Mister Clean

A bald guy, dressed in white, with an earring.

He’s been “Mister Clean” since at least the 1960’s.

Why? :confused:

How did this odd symbol get on a container of cleaning stuff?

What is he supposed to represent?

Was he based on an actual person?

Why is he so butt-ugly? Looks worse than Popeye. :smack:

Can any Doper in the Advertising business give me the lowdown on Mister Clean?

:confused: :confused:

Because he is tough on dirt, and makes the floor as shiny as his bald head.

Yeah, I’m pretty sure he’s supposed to represent the toughest, strongest cleaning product.

I remember his earring used to sparkle when he winked at you at the end of the commerical, didn’t it?
I’ve always thought he was sort of originally designed as one of those turn of the century bodybuilders with the bald head, handlebar moustache, the black full-body swimsuit, and big triangular weights with “200 lb” painted on the side… eh, maybe I’m thinking of a cartoon.

I always thought he was a genie, with his arms crossed, earing, bald head. No cite, just what I thought.

I’m with the Duke.

I always assumed that Mr Clean is the djinn who dwells inside the bottle and will grant your wish for a clean and shiny floor.

For a short time, there was also a Monkey’s Paw brand detergent. But it had serious problems.

Well, I don’t know. I recently “met” Mr. Clean at a food show in Ft. Wayne. He was pretty nice and polite, wearing all white, an earring, and his eyebrows are terribly white. Not blond, but white. And I think his nipples are plastic.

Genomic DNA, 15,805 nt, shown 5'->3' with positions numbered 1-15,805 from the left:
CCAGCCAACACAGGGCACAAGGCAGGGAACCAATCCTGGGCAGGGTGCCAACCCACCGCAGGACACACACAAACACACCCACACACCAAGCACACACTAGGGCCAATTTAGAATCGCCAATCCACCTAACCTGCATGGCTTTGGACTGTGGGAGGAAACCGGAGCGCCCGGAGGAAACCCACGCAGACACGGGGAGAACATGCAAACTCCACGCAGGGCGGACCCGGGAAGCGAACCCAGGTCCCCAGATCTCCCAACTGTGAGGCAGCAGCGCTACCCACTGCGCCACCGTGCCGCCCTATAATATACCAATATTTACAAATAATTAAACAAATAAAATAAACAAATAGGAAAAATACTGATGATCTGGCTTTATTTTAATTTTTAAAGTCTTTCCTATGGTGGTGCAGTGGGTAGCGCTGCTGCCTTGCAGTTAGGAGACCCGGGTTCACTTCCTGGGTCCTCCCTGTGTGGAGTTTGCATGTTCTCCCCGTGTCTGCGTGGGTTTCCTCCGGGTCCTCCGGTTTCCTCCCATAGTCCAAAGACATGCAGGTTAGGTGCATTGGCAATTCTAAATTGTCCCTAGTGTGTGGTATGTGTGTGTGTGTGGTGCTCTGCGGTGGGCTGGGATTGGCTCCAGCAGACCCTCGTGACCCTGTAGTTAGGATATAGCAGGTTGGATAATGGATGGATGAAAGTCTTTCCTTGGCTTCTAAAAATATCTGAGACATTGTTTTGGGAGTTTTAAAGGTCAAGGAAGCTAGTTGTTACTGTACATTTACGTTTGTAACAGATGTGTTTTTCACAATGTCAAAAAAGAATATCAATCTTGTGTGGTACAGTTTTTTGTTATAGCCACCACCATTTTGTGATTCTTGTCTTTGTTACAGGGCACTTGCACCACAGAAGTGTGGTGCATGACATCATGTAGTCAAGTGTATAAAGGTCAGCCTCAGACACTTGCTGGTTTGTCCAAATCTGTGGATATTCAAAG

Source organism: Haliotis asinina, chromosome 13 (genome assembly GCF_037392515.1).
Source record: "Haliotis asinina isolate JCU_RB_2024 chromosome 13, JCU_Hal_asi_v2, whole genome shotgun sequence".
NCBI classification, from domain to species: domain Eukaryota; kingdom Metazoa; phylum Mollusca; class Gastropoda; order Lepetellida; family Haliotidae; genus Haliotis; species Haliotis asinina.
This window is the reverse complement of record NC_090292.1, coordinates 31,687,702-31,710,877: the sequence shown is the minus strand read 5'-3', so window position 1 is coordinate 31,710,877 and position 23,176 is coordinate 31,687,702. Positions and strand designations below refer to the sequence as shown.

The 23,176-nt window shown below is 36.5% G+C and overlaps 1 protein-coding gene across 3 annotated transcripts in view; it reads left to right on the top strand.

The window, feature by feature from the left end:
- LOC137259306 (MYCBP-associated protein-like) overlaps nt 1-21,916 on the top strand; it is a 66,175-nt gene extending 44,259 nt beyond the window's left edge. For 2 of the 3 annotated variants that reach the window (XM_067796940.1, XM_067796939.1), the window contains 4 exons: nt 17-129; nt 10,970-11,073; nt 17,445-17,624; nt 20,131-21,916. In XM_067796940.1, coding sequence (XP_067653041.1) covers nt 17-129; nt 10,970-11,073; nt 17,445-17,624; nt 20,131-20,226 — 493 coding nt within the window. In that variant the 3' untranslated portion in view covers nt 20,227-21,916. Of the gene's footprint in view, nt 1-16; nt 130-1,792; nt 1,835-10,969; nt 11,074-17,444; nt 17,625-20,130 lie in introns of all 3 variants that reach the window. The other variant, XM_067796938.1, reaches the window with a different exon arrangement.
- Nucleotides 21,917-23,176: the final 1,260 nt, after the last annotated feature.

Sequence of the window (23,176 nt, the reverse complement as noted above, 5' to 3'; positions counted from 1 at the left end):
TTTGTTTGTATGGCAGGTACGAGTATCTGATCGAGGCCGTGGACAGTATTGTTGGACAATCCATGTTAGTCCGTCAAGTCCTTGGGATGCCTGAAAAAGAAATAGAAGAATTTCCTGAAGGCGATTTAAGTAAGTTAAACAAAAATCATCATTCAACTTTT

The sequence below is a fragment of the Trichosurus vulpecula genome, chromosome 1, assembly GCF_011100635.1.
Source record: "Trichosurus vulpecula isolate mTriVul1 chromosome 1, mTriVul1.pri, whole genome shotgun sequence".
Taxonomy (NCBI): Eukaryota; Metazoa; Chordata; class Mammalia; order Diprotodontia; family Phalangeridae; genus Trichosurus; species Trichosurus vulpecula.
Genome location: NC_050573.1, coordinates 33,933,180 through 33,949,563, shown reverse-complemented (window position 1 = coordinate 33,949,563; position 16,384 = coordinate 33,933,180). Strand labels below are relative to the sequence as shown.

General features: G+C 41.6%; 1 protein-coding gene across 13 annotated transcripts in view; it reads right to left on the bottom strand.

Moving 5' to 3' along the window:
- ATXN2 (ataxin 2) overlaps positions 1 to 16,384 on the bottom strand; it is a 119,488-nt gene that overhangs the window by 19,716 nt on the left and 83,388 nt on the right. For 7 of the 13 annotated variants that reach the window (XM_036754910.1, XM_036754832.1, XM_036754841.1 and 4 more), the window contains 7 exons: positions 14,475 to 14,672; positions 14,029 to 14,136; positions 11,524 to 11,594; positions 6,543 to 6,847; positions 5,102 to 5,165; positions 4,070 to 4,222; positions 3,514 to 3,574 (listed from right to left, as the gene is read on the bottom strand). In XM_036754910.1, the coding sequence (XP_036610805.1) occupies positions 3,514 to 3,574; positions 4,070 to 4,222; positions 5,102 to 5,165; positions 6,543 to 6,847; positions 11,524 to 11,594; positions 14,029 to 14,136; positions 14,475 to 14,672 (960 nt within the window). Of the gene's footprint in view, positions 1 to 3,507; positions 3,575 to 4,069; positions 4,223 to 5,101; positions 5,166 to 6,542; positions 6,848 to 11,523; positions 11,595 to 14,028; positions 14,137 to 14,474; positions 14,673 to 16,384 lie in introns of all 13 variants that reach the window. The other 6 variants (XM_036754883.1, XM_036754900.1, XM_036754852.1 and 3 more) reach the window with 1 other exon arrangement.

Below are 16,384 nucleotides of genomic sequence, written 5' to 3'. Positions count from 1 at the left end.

To be precise, he’s been appearing in commercials since 1958.

This site sheds a little light on the Clean One:

I remember reading an interview with the adman who created Mr. Clean. Even he couldn’t remember exactly what the deal was with the bald head and the earring.

I always thought he looked like he belonged on the cover of a “bodice-ripper” romance novel. Considering that the target audience at that time was (is still?) women, maybe they wanted to portray a muscular, exotic (see the earring!), sensitive man who stayed at home and cleaned.

He is disrespectful to dirt!

Yul Brynner with an obsessive-compulsive disorder.

Small nit: It’s Procter & Gamble.

Also, when P&G acquired Noxell Corporation they bought Lestoil with it (as well as Covergirl Cosmetics and Noxema brands). They used to make the stuff in a big vat up in Hunt Valley, MD. I’m sure they’ve divested themselves of the brand by now, but don’t know if it was sold or just discontinued.

I can still buy Lestoil in my local grocery (Montpelier, VT) so it is not discontinued.

Yeah, just checked. Clorox owns it now, which is fitting, since P&G used to own Clorox but had to divest them because of an anti-trust case in the 1950s, IIRC.

Tasted funny, eh?